The Kasha-Katuwe Tent Rocks National Monument is a remarkable outdoor laboratory, offering an opportunity to observe, study, and experience the geologic processes that shape natural landscapes. The national monument, on the Pajarito Plateau in north-central New Mexico near Santa Fe, includes a national recreation trail and ranges from 5,570 feet to 6,760 feet above sea level.
The cone-shaped tent rock formations are the products of volcanic eruptions that occurred 6 to 7 million years ago and left pumice, ash and tuff deposits over 1,000 feet thick. Tremendous explosions from the Jemez volcanic field spewed pyroclasts (rock fragments), while searing hot gases blasted down slopes in an incandescent avalanche called a “pyroclastic flow.” In close inspections of the arroyos, visitors will discover small, rounded, translucent obsidian (volcanic glass) fragments created by rapid cooling. Please leave these fragments for others to enjoy.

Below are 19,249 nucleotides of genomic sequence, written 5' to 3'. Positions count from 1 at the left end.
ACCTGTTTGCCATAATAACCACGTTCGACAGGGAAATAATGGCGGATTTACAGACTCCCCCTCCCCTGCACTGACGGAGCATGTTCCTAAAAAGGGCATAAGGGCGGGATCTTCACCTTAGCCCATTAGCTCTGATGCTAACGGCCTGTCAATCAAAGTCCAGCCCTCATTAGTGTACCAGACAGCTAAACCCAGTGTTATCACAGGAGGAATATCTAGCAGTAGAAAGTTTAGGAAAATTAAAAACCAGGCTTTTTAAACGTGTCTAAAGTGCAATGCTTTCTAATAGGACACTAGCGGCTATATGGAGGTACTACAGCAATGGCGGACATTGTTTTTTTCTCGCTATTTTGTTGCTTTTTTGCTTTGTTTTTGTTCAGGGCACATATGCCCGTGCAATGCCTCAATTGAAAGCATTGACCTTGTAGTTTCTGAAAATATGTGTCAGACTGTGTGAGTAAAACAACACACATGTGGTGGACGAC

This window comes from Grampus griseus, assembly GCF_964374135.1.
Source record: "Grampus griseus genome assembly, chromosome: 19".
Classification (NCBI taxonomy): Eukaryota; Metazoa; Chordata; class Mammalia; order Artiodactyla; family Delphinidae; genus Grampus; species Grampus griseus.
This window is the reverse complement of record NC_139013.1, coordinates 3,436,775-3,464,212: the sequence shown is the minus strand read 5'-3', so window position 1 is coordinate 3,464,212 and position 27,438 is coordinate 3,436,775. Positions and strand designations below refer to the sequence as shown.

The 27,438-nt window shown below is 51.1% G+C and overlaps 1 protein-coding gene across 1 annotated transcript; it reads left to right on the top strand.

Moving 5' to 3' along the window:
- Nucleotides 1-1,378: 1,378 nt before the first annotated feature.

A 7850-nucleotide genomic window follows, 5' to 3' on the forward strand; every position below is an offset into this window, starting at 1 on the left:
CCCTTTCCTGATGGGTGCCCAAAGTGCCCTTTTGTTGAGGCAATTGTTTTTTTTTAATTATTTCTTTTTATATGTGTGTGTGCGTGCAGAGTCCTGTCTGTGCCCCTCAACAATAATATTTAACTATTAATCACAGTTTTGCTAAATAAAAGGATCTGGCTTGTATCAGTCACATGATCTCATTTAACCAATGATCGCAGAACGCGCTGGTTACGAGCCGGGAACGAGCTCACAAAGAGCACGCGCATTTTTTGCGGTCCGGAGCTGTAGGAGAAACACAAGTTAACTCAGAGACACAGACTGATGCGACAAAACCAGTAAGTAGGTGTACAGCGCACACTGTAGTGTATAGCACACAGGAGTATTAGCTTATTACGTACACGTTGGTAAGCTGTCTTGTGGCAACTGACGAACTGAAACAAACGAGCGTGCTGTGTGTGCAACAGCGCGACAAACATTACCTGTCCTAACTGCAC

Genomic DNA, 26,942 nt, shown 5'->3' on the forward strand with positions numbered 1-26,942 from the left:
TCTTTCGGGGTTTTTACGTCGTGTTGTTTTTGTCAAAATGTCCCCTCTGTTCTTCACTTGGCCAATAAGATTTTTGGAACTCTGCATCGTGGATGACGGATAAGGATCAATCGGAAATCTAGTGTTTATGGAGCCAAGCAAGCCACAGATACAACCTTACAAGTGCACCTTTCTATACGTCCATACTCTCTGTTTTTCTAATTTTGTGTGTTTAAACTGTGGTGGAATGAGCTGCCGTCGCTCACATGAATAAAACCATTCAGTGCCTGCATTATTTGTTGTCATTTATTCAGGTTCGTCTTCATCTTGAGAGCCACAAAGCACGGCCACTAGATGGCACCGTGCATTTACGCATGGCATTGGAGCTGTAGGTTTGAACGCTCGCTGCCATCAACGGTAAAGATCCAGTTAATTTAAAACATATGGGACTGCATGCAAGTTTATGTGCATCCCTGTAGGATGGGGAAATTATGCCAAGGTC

Precariously perched on many of the tapering hoodoos are boulder caps that protect the softer pumice and tuff below. Some tents have lost their hard, resistant caprocks and are disintegrating. While fairly uniform in shape, the tent rock formations vary in height from a few feet to 90 feet.
As the result of uniform layering of volcanic material, bands of gray are interspersed with beige and pink-colored rock along the cliff face. Over time, wind and water cut into these deposits, creating canyons and arroyos, scooping holes in the rock, and contouring the ends of small, inward ravines into smooth semi-circles.
Read more at : http://www.blm.gov/nm/st/en/prog/recreation/rio_puerco/kasha_katuwe_tent_rocks.html
The Photo Gallery includes views from the Cave Loop Trail and the Slot Canyon Trail
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